When I was progressing through the ranks in the early 80’s I spent a great deal of time training with Lawrie Adams who inspired me to contest a marathon in Japan. Lawrie had a personal best of 2:15:59 which he had clocked at the Beppu Marathon in Japan. I eventually discovered that Japan had five elite marathons – Tokyo (January), Biwa (March), Hokkaido (August), Fukuoka (December) and of course Beppu (February). All marathons are held on the first Sunday of their respective months.
Beppu No. 1
Turn the clock forward to the first Sunday in February 1994 and I’m at the start line of the Beppu Marathon. My USA based agent, Derek Froude, arranged a deal for me to run in the race. I had been running track for a few years and from a race organisers perspective my 1988 2:10:44 Gold Coast performance was appearing a bit stale. I still had confidence in my ability to run well at the marathon and was keen to see what I could manage in one of Japans famous races.
Derek managed to secure a start in the race along with airfare/accommodation and a few bucks. There was one proviso though – I had to be a pace runner for part of the race.
My pace runner duties were to involve running as the B pacer and reaching 25k at 2:10 marathon pace. The A pacer’s task was to run 2:08 marathon pace to 25k. I accepted the offer however I advised all concerned that once I completed my pacing duties I had every intention to finish. I managed to finish fourth in 2:11:51, my second fastest time ever.
Beppu No. 2
Turn the clock forward another twelve months and I am back at the Beppu Marathon yet again and yes you guessed it, my bunny ears were firmly locked in place. I was contracted to run as the B pacer (rabbit) for the second year in a row.
I had come to the conclusion that the B pacing role worked well for me for it ensured:
A start in a race I would have had difficult gaining an entry in otherwise.
The pace I was expected to run was the same pace I would be attempting had I not been a pacer.
All expenses paid and a few dollars up front.
The field was a great deal tougher than the year before, notably including the then world record holder, Ethiopia’s Belayneh Densimo whose 2:06:50 WR stood for ten years. Also running was Germany’s 1992 Barcelona Olympic Marathon Bronze Medallist, Stephan Freigang.
Pace runners were “not” promoted
The race was being televised live throughout Japan. Pace runners were never revealed as such in the press for the Japanese wanted to depict what would ‘appear’ to be a strictly amateur race as being free of any monetary reward.
Pace runners were asked not to reveal their role to the press and to portray at all times that they were serious contenders. Once pacing duties were completed pace runners were asked to either slowly fade into the distance or to possibly fake an injury. Times have now changed and pace runners are now openly discussed in Japan.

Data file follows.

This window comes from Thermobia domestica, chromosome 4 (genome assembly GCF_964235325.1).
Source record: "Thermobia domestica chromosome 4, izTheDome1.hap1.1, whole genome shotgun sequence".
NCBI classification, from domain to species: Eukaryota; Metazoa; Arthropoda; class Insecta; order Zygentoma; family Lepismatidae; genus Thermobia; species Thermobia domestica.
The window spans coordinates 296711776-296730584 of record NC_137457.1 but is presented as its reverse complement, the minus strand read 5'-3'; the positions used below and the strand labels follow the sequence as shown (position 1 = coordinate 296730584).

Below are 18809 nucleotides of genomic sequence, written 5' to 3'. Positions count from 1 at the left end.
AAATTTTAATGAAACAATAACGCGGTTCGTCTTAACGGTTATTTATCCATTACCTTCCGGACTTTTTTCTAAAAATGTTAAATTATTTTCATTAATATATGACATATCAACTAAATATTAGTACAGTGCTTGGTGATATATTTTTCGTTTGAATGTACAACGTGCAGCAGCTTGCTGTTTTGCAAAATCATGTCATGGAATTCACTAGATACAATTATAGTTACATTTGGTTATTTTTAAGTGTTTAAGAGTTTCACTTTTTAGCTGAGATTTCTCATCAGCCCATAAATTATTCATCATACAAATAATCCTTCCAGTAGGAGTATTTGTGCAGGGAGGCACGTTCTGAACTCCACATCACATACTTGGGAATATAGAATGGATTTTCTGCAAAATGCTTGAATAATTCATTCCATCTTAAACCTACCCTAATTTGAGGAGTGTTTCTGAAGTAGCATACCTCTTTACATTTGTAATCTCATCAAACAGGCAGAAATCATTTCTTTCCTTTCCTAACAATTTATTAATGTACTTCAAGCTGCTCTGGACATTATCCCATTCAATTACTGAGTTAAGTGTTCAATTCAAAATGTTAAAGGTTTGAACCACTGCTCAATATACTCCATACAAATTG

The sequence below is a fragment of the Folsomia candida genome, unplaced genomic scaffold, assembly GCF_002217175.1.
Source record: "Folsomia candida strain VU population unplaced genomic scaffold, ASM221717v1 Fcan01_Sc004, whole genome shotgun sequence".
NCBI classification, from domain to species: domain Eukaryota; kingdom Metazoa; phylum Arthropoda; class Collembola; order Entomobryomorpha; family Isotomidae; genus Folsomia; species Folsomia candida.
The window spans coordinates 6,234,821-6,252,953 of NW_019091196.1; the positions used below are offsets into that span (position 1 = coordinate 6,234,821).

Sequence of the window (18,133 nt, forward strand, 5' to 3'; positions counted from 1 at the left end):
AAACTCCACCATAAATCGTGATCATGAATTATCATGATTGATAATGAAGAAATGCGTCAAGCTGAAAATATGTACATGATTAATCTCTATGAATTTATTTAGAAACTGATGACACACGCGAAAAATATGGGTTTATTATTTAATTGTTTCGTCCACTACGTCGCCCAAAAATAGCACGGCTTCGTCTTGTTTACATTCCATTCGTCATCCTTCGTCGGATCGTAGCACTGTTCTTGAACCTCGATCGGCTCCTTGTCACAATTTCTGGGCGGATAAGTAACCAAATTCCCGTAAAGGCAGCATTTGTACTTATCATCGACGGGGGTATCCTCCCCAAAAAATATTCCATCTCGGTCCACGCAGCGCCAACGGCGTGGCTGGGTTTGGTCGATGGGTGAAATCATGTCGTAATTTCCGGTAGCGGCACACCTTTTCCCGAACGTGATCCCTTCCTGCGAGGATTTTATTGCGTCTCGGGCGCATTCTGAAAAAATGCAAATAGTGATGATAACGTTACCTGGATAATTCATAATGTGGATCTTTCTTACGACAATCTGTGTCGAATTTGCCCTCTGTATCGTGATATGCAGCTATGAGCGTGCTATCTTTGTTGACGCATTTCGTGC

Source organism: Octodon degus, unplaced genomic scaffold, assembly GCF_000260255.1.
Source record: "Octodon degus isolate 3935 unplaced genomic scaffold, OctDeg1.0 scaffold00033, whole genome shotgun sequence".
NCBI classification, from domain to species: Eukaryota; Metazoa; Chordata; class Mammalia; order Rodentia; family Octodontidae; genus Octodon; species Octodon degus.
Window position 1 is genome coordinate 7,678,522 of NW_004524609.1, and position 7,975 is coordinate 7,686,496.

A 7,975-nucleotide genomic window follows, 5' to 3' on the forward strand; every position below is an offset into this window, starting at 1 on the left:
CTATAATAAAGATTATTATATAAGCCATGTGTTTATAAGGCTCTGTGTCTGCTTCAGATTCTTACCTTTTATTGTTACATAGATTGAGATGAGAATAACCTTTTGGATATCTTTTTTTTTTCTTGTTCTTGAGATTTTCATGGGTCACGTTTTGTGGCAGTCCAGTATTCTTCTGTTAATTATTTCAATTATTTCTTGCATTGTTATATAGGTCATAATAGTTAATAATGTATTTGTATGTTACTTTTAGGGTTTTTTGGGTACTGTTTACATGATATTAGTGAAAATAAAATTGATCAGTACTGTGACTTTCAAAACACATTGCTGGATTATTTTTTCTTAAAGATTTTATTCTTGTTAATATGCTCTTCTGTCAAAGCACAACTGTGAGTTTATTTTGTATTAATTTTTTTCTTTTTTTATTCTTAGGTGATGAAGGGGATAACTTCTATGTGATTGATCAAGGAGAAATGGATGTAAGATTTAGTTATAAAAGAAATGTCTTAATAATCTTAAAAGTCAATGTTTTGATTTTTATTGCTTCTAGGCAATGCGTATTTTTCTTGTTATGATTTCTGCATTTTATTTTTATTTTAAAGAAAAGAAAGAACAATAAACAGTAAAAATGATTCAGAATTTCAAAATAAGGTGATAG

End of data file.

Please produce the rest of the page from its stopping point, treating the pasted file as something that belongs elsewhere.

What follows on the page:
Conditions on race day were difficult. It was snowing and the temperature was well below 10 degrees, a far cry from the Canberra summer I was experiencing 48 hours earlier.
The A pacer took the lead pack through half way in 64.15 and I passed the same mark in 65.20. I must have had 20 Japanese runners feeding off me and Stephan Freigang was along for the ride also. Given the fact Freigang had a life time PB of just over 2:10 he had decided to take the safer option and tag along with me.
My race plan was identical to the year before. To fulfill my pacing duties up to 25k and to complete the race from there. The race organisers along with all of the invited athletes were aware that I had every intention to finish.
As we approached 25k I noticed we were catching the lead pack which still included Densimo, the world record holder. A few k’s later I finally bridged the gap and found myself leading the race.
At 30k Densimo stepped off the course totally exhausted and the lead pack was now down to Stefan Freigang, Dos Santos from Brazil, a Japanese runner or three and myself. From 30-35k the course is open with the ocean on the left and also involves a long gradual uphill climb. The wind at this point was gusting and made maintaining just under 20km/hr a difficult task.
As we levelled off at 35k, Dos Santos and the Japanese had been dropped and it was down to the German and the Aussie! By now, I was hurting badly and momentarily, I doubted why I was there and thought about the possibility of using my pacer tag as a reason to ease back which would result in lessening the state of fatigue I was in.
I ran sub 15min between 35k & 40k
With the course lined five deep and the crowd full of encouragement and waving their little Japanese flags I somehow began running each k faster than the previous. My 5k split from 35-40k was run under 15min and also saw me break clear of Freigang.
Like all great Japanese Marathons the race finished in an athletics stadium. As I entered the stadium well clear of Freigang, the race organiser cheered me and yelled ‘Sub 2:10’ for a winning time below 2:10 would significantly add prestige to his event.
I crossed the line in first place in a career best of 2:09:39 and was followed some 30 seconds later by Freigang with Dos Santos taking third. Of particular satisfaction was the fact I had run the second half of the marathon one minute faster than the first (65.20/64.19).
I am fortunate to have experienced running in a number of events throughout the world. However when it comes to hospitality, the Japanese races and their organisers are second to none. I will always treasure the memories of my travels to Japan and I will never forget my Beppu win.